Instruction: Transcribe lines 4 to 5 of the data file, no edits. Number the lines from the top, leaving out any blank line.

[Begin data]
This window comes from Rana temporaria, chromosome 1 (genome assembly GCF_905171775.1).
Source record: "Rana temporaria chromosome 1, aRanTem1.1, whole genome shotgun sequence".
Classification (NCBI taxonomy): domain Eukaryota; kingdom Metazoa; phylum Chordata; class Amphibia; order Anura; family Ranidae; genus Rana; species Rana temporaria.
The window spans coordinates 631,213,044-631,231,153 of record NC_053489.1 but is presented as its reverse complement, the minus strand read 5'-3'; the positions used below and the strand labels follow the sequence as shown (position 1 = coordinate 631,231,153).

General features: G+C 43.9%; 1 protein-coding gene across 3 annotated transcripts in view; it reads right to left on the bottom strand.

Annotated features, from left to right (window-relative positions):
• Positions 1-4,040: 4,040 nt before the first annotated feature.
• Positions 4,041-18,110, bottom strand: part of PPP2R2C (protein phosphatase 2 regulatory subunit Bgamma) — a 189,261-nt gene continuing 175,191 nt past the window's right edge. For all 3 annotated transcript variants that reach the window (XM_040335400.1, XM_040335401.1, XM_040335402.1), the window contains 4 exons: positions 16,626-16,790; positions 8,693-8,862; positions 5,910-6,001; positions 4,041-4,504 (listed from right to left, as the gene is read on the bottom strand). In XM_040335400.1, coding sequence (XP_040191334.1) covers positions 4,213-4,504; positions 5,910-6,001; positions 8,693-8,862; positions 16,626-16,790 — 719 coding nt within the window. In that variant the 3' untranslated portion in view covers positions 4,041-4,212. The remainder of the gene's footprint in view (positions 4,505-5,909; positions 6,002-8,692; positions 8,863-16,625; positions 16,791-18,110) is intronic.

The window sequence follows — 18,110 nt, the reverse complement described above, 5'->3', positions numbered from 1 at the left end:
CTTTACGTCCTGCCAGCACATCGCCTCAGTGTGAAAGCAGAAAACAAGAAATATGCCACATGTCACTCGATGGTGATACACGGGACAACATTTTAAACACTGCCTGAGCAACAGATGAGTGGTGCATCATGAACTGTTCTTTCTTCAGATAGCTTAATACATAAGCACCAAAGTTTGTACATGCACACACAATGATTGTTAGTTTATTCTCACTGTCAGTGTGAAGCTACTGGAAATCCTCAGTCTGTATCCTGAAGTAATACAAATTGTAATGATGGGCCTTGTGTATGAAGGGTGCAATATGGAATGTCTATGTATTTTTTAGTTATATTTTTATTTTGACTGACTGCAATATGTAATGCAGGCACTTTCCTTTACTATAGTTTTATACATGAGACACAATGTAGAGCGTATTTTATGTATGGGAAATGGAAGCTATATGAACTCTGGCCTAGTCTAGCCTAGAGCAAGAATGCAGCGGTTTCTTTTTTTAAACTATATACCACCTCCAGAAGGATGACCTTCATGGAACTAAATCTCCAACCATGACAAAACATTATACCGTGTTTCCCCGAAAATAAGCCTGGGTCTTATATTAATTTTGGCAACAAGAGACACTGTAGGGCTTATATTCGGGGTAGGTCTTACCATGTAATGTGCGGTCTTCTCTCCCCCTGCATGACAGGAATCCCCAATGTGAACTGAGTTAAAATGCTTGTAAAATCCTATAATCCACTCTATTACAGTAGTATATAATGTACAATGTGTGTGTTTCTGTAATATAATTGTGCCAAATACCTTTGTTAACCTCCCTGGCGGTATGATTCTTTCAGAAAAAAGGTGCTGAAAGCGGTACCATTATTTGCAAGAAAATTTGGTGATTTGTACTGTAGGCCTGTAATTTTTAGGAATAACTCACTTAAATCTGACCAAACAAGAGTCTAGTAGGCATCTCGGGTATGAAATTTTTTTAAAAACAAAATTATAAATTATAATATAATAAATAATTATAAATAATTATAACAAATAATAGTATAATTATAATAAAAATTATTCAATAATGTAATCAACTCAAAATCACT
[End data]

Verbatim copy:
The window spans coordinates 631,213,044-631,231,153 of record NC_053489.1 but is presented as its reverse complement, the minus strand read 5'-3'; the positions used below and the strand labels follow the sequence as shown (position 1 = coordinate 631,231,153).

General features: G+C 43.9%; 1 protein-coding gene across 3 annotated transcripts in view; it reads right to left on the bottom strand.